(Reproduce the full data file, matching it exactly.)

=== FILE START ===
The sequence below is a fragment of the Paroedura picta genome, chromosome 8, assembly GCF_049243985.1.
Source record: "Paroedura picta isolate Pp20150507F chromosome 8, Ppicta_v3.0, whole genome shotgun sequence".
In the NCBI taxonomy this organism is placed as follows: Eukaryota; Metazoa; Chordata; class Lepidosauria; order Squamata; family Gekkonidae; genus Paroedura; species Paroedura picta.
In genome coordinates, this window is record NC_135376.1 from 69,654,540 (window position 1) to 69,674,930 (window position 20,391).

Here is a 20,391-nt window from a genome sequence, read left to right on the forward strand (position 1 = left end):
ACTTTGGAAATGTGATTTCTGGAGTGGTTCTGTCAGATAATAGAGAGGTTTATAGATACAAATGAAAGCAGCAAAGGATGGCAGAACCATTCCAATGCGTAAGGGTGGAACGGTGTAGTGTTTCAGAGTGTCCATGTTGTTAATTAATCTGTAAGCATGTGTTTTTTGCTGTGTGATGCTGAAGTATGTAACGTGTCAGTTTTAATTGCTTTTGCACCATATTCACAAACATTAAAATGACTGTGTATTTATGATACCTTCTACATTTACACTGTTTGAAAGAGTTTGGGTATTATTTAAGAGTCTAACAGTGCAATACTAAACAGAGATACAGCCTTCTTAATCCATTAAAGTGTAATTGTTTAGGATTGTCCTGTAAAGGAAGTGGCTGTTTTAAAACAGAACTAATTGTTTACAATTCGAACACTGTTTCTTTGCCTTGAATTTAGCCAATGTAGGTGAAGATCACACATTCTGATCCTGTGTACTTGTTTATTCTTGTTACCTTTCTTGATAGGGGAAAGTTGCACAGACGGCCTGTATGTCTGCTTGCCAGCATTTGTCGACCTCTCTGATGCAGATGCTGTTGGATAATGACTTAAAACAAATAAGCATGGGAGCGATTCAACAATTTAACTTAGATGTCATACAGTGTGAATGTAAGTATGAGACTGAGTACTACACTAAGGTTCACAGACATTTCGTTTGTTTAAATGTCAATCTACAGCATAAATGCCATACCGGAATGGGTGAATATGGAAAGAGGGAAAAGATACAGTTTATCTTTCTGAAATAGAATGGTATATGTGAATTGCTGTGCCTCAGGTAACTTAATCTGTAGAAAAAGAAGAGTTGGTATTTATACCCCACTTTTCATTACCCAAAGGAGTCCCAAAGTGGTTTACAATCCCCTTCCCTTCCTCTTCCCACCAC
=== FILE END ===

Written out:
The sequence below is a fragment of the Paroedura picta genome, chromosome 8, assembly GCF_049243985.1.
Source record: "Paroedura picta isolate Pp20150507F chromosome 8, Ppicta_v3.0, whole genome shotgun sequence".
In the NCBI taxonomy this organism is placed as follows: Eukaryota; Metazoa; Chordata; class Lepidosauria; order Squamata; family Gekkonidae; genus Paroedura; species Paroedura picta.
In genome coordinates, this window is record NC_135376.1 from 69,654,540 (window position 1) to 69,674,930 (window position 20,391).

Here is a 20,391-nt window from a genome sequence, read left to right on the forward strand (position 1 = left end):
ACTTTGGAAATGTGATTTCTGGAGTGGTTCTGTCAGATAATAGAGAGGTTTATAGATACAAATGAAAGCAGCAAAGGATGGCAGAACCATTCCAATGCGTAAGGGTGGAACGGTGTAGTGTTTCAGAGTGTCCATGTTGTTAATTAATCTGTAAGCATGTGTTTTTTGCTGTGTGATGCTGAAGTATGTAACGTGTCAGTTTTAATTGCTTTTGCACCATATTCACAAACATTAAAATGACTGTGTATTTATGATACCTTCTACATTTACACTGTTTGAAAGAGTTTGGGTATTATTTAAGAGTCTAACAGTGCAATACTAAACAGAGATACAGCCTTCTTAATCCATTAAAGTGTAATTGTTTAGGATTGTCCTGTAAAGGAAGTGGCTGTTTTAAAACAGAACTAATTGTTTACAATTCGAACACTGTTTCTTTGCCTTGAATTTAGCCAATGTAGGTGAAGATCACACATTCTGATCCTGTGTACTTGTTTATTCTTGTTACCTTTCTTGATAGGGGAAAGTTGCACAGACGGCCTGTATGTCTGCTTGCCAGCATTTGTCGACCTCTCTGATGCAGATGCTGTTGGATAATGACTTAAAACAAATAAGCATGGGAGCGATTCAACAATTTAACTTAGATGTCATACAGTGTGAATGTAAGTATGAGACTGAGTACTACACTAAGGTTCACAGACATTTCGTTTGTTTAAATGTCAATCTACAGCATAAATGCCATACCGGAATGGGTGAATATGGAAAGAGGGAAAAGATACAGTTTATCTTTCTGAAATAGAATGGTATATGTGAATTGCTGTGCCTCAGGTAACTTAATCTGTAGAAAAAGAAGAGTTGGTATTTATACCCCACTTTTCATTACCCAAAGGAGTCCCAAAGTGGTTTACAATCCCCTTCCCTTCCTCTTCCCACCAC